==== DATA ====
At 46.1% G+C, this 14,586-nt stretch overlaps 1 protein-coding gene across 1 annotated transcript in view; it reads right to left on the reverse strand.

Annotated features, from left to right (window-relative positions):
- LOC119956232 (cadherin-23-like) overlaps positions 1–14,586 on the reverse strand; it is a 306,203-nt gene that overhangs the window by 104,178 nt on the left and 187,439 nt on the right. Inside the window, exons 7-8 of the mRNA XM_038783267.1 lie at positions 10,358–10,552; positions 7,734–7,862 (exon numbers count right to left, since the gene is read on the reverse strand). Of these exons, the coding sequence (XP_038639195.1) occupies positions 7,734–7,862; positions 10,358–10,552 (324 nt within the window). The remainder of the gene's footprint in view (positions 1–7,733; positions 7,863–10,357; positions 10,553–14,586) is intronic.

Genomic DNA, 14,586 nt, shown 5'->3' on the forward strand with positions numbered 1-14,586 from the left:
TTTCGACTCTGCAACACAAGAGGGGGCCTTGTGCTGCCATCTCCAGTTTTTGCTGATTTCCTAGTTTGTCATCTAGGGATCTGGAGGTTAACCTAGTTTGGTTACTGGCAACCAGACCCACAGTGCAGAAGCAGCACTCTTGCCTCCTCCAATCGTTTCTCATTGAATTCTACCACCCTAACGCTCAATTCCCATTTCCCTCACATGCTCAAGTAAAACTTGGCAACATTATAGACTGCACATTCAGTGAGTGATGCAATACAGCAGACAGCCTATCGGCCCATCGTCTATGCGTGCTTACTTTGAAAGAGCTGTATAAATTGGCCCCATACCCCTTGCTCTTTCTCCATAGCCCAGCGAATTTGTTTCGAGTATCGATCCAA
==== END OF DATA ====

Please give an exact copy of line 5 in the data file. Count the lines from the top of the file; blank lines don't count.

TTTCGACTCTGCAACACAAGAGGGGGCCTTGTGCTGCCATCTCCAGTTTTTGCTGATTTCCTAGTTTGTCATCTAGGGATCTGGAGGTTAACCTAGTTTGGTTACTGGCAACCAGACCCACAGTGCAGAAGCAGCACTCTTGCCTCCTCCAATCGTTTCTCATTGAATTCTACCACCCTAACGCTCAATTCCCATTTCCCTCACATGCTCAAGTAAAACTTGGCAACATTATAGACTGCACATTCAGTGAGTGATGCAATACAGCAGACAGCCTATCGGCCCATCGTCTATGCGTGCTTACTTTGAAAGAGCTGTATAAATTGGCCCCATACCCCTTGCTCTTTCTCCATAGCCCAGCGAATTTGTTTCGAGTATCGATCCAA